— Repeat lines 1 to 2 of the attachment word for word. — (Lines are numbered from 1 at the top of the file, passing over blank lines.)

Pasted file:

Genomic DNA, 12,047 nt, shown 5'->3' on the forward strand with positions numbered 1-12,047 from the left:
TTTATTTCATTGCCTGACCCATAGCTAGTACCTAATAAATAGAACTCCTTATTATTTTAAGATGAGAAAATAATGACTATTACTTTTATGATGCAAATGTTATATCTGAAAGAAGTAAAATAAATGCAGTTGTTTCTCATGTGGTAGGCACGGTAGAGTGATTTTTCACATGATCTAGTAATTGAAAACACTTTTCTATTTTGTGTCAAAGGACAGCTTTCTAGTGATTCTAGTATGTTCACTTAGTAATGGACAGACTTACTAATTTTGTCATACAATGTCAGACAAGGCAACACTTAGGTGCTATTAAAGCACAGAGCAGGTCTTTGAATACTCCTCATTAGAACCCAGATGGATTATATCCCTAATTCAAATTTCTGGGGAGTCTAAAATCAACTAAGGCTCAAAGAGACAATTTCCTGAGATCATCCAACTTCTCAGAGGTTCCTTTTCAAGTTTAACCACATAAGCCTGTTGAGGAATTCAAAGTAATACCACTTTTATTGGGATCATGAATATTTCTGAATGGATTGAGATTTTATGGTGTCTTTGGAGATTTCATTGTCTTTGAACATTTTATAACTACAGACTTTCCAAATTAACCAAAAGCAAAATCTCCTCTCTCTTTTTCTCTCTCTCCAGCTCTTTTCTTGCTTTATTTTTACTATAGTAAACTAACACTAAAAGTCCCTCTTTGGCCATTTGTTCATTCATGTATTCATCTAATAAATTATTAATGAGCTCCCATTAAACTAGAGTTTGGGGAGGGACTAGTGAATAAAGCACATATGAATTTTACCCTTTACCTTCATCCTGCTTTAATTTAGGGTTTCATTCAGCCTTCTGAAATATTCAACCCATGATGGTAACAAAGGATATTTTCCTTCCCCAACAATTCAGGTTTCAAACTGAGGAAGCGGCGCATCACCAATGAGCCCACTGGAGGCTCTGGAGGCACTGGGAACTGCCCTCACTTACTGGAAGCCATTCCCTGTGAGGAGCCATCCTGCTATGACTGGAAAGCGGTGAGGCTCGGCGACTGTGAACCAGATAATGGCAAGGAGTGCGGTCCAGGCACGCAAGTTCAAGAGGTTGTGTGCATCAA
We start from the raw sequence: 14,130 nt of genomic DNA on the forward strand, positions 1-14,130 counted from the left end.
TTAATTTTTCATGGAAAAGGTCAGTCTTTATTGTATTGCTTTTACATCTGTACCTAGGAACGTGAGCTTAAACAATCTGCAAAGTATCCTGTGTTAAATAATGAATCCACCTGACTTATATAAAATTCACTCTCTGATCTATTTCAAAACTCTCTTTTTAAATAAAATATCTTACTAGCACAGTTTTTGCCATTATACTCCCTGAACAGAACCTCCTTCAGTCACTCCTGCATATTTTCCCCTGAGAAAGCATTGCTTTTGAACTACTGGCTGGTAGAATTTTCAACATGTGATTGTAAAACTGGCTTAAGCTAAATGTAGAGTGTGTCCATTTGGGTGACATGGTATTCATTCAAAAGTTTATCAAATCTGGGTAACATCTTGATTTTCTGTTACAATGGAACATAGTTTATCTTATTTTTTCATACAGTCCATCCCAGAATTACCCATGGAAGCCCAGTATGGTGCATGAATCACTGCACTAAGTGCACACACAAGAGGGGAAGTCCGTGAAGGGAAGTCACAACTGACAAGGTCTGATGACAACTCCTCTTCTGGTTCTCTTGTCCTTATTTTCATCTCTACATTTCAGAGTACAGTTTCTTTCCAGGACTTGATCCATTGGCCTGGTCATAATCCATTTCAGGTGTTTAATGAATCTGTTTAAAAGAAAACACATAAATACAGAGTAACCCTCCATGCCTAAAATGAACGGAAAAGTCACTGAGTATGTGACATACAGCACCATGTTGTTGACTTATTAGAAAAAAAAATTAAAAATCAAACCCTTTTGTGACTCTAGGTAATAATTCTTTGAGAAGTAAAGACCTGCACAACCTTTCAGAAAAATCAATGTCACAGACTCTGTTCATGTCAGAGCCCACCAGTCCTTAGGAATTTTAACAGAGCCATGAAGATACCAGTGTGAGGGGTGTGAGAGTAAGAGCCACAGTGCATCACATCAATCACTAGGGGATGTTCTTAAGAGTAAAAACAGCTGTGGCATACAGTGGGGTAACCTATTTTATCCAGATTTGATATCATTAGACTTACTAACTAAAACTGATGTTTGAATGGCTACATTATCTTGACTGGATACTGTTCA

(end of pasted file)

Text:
Genomic DNA, 12,047 nt, shown 5'->3' on the forward strand with positions numbered 1-12,047 from the left:
TTTATTTCATTGCCTGACCCATAGCTAGTACCTAATAAATAGAACTCCTTATTATTTTAAGATGAGAAAATAATGACTATTACTTTTATGATGCAAATGTTATATCTGAAAGAAGTAAAATAAATGCAGTTGTTTCTCATGTGGTAGGCACGGTAGAGTGATTTTTCACATGATCTAGTAATTGAAAACACTTTTCTATTTTGTGTCAAAGGACAGCTTTCTAGTGATTCTAGTATGTTCACTTAGTAATGGACAGACTTACTAATTTTGTCATACAATGTCAGACAAGGCAACACTTAGGTGCTATTAAAGCACAGAGCAGGTCTTTGAATACTCCTCATTAGAACCCAGATGGATTATATCCCTAATTCAAATTTCTGGGGAGTCTAAAATCAACTAAGGCTCAAAGAGACAATTTCCTGAGATCATCCAACTTCTCAGAGGTTCCTTTTCAAGTTTAACCACATAAGCCTGTTGAGGAATTCAAAGTAATACCACTTTTATTGGGATCATGAATATTTCTGAATGGATTGAGATTTTATGGTGTCTTTGGAGATTTCATTGTCTTTGAACATTTTATAACTACAGACTTTCCAAATTAACCAAAAGCAAAATCTCCTCTCTCTTTTTCTCTCTCTCCAGCTCTTTTCTTGCTTTATTTTTACTATAGTAAACTAACACTAAAAGTCCCTCTTTGGCCATTTGTTCATTCATGTATTCATCTAATAAATTATTAATGAGCTCCCATTAAACTAGAGTTTGGGGAGGGACTAGTGAATAAAGCACATATGAATTTTACCCTTTACCTTCATCCTGCTTTAATTTAGGGTTTCATTCAGCCTTCTGAAATATTCAACCCATGATGGTAACAAAGGATATTTTCCTTCCCCAACAATTCAGGTTTCAAACTGAGGAAGCGGCGCATCACCAATGAGCCCACTGGAGGCTCTGGAGGCACTGGGAACTGCCCTCACTTACTGGAAGCCATTCCCTGTGAGGAGCCATCCTGCTATGACTGGAAAGCGGTGAGGCTCGGCGACTGTGAACCAGATAATGGCAAGGAGTGCGGTCCAGGCACGCAAGTTCAAGAGGTTGTGTGCATCAA